2008 September 06 Saturday
Sarah Palin Unusual Without Male Relative As Leader

Sarah Palin is unusual for a female political leader because most women in top roles have male close relatives who are powerful.

Sarah Palin, the Republican nominee for vice president, is different from many female leaders around the world in at least one respect – her political career does not follow that of a male relative, according to an expert on women in global politics.

Many female leaders around the world had a family connection to a politically powerful male, said Pamela Paxton, associate professor of sociology and political science at Ohio State University.

“In many countries with traditional cultures, women are easily seen as ‘stand-ins’ for their father or husband,” said Paxton, who is co-author of the book "Women, Politics, and Power: A Global Perspective" (Pine Forge Press, 2007) with Melanie Hughes, a former Ohio State doctoral student now at the University of Pittsburgh. Often, women leaders achieve power when their male relative dies, is martyred, or otherwise is forced to leave office.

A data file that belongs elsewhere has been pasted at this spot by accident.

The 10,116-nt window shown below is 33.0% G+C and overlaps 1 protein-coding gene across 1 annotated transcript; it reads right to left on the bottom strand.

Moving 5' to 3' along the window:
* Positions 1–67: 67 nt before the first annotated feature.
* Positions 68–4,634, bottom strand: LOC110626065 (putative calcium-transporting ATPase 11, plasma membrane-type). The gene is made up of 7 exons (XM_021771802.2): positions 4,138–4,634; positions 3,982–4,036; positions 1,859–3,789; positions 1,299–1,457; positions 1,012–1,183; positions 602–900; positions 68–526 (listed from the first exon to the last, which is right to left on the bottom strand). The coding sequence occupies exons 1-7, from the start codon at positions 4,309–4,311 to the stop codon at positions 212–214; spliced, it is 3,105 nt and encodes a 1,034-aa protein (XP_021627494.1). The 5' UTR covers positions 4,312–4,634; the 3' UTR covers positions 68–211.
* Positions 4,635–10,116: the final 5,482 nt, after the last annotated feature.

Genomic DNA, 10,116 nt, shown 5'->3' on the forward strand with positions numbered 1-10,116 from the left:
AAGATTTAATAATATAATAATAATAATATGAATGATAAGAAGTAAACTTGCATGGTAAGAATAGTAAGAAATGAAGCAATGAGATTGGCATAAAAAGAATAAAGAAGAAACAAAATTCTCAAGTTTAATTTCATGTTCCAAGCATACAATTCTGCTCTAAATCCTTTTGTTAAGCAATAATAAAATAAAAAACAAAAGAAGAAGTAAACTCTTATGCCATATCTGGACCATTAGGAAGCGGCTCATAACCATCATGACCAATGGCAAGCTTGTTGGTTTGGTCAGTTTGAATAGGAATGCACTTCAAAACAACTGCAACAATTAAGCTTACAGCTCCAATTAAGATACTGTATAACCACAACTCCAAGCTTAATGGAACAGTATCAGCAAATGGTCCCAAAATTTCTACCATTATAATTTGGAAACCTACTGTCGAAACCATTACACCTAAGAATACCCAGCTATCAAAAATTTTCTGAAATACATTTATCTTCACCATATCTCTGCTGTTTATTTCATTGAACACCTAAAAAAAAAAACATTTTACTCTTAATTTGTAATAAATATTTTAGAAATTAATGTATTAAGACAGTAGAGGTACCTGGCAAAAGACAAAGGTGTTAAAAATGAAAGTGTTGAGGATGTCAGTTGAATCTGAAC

“People have generally accepted these female leaders because it was assumed they had the same views and supported the same policies as their father or husband,” Hughes said.

While the United States is “somewhat traditional” in its culture compared to other countries, Paxton said she was surprised that the first female who was a strong contender for president in the United States followed the worldwide model by having a husband who was in politics first.

“Hillary Clinton followed a typical model by following her husband, Bill Clinton. I had expected that the United States would be less traditional, and have a first woman contender who arrived in politics independently.”

Quite a few women in politics road to power as wives and daughters of powerful men. Lois Capps, Democratic Congresswoman for Santa Barbara, took office when her husband died in office. Sonny Bono's wife Mary basically inherited his Congressional seat as well. Indira Gandhi was the daughter of Indian independence movement leader Jawaharlal Nehru. Former Prime Minister of Pakistan Benazir Bhutto was the daughter of another Prime Minister Zulfikar Ali Bhutto. Megawati Sukarnoputri became leader of Indoneisa and she is the daughter of Sukarno, Indonesia's first president after Indonesia achieved colonial independence.

Certainly Palin isn't unique as a woman in higher office whose husband or father was not already in politics. But she's not typical either.